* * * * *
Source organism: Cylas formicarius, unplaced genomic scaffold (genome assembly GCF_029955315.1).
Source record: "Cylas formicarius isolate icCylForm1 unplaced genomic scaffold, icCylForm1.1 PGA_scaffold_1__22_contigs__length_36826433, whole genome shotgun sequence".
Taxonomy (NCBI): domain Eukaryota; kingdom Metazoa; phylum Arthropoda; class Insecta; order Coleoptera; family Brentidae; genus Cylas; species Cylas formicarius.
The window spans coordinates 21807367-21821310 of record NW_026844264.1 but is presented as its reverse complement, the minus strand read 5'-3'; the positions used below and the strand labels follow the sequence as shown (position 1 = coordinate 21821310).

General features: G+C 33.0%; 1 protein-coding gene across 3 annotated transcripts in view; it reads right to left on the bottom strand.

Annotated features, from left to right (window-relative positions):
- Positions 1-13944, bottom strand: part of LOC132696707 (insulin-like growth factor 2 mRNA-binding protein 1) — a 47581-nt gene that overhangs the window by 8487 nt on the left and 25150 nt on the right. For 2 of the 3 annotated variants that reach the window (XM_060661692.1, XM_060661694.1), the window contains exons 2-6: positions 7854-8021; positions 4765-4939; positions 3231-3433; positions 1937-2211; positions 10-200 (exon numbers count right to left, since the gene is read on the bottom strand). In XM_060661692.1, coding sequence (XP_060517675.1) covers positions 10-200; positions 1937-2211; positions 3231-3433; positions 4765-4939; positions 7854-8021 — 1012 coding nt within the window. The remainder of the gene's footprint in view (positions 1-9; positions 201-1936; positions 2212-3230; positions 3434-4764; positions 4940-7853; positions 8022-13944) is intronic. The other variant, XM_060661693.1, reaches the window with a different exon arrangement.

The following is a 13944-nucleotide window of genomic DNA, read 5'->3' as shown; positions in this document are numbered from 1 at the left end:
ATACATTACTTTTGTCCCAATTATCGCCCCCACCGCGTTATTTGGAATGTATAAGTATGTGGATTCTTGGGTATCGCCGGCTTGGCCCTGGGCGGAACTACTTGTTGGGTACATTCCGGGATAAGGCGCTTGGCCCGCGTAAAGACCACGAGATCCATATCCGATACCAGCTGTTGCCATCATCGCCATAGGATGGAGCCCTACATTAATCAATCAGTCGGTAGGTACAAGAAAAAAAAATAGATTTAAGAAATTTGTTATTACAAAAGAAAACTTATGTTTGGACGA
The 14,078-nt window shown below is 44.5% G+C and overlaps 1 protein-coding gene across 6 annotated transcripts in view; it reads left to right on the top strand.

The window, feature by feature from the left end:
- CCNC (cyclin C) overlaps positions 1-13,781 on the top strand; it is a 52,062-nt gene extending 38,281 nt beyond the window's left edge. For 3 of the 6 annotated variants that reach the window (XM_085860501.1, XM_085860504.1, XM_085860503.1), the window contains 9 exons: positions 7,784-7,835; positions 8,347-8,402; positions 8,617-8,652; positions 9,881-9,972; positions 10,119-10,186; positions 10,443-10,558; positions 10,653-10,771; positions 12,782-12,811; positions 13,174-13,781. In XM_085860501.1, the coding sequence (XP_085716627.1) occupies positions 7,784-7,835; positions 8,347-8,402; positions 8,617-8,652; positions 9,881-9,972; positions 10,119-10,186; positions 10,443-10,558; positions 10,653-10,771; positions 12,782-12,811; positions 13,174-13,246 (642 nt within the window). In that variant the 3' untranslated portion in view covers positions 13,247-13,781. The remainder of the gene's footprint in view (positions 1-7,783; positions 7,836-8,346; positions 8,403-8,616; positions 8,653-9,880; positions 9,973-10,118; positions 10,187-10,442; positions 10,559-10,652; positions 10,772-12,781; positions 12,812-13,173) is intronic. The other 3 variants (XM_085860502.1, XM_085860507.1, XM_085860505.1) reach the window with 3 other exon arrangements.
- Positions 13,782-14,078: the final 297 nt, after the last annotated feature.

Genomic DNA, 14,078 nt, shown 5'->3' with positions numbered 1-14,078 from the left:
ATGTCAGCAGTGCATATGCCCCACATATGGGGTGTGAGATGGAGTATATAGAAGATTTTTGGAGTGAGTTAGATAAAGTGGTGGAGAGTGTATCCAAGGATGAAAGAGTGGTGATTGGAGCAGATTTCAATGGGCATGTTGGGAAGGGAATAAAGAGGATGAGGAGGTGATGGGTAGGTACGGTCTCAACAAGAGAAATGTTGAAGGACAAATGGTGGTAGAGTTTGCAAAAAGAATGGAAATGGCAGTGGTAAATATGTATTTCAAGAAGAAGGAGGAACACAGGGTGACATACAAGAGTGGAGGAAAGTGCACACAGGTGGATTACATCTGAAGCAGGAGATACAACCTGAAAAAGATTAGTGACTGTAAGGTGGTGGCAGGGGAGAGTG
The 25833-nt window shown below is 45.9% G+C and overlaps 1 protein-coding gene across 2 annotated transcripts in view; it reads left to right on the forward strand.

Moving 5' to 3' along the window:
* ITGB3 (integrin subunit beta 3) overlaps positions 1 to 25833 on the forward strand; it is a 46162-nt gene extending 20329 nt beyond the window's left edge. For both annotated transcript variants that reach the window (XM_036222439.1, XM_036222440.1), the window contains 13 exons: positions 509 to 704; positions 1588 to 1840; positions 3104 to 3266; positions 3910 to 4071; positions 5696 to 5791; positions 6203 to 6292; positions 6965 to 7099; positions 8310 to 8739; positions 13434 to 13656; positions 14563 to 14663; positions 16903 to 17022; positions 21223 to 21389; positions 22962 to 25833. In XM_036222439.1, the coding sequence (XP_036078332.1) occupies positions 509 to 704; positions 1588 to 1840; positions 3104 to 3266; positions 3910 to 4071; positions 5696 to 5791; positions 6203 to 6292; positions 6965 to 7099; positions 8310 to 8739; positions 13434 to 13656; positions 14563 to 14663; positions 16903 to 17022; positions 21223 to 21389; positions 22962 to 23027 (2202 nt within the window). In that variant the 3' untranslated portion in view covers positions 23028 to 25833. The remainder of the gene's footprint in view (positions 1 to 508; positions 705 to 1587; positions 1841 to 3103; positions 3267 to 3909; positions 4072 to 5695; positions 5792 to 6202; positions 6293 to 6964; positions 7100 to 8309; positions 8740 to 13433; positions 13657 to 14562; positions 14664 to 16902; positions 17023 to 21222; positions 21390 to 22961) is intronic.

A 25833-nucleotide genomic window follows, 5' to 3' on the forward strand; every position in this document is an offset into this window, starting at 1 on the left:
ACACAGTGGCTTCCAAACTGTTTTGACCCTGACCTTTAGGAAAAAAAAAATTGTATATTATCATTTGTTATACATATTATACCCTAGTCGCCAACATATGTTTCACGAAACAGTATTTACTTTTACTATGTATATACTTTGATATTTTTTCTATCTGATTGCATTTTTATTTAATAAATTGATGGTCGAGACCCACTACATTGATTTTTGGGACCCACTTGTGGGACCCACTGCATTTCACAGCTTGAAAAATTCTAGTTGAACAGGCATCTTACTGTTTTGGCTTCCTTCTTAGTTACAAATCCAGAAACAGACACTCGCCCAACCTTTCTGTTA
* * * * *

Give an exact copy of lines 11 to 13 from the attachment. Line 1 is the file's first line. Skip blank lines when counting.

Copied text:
The window, feature by feature from the left end:
- CCNC (cyclin C) overlaps positions 1-13,781 on the top strand; it is a 52,062-nt gene extending 38,281 nt beyond the window's left edge. For 3 of the 6 annotated variants that reach the window (XM_085860501.1, XM_085860504.1, XM_085860503.1), the window contains 9 exons: positions 7,784-7,835; positions 8,347-8,402; positions 8,617-8,652; positions 9,881-9,972; positions 10,119-10,186; positions 10,443-10,558; positions 10,653-10,771; positions 12,782-12,811; positions 13,174-13,781. In XM_085860501.1, the coding sequence (XP_085716627.1) occupies positions 7,784-7,835; positions 8,347-8,402; positions 8,617-8,652; positions 9,881-9,972; positions 10,119-10,186; positions 10,443-10,558; positions 10,653-10,771; positions 12,782-12,811; positions 13,174-13,246 (642 nt within the window). In that variant the 3' untranslated portion in view covers positions 13,247-13,781. The remainder of the gene's footprint in view (positions 1-7,783; positions 7,836-8,346; positions 8,403-8,616; positions 8,653-9,880; positions 9,973-10,118; positions 10,187-10,442; positions 10,559-10,652; positions 10,772-12,781; positions 12,812-13,173) is intronic. The other 3 variants (XM_085860502.1, XM_085860507.1, XM_085860505.1) reach the window with 3 other exon arrangements.
- Positions 13,782-14,078: the final 297 nt, after the last annotated feature.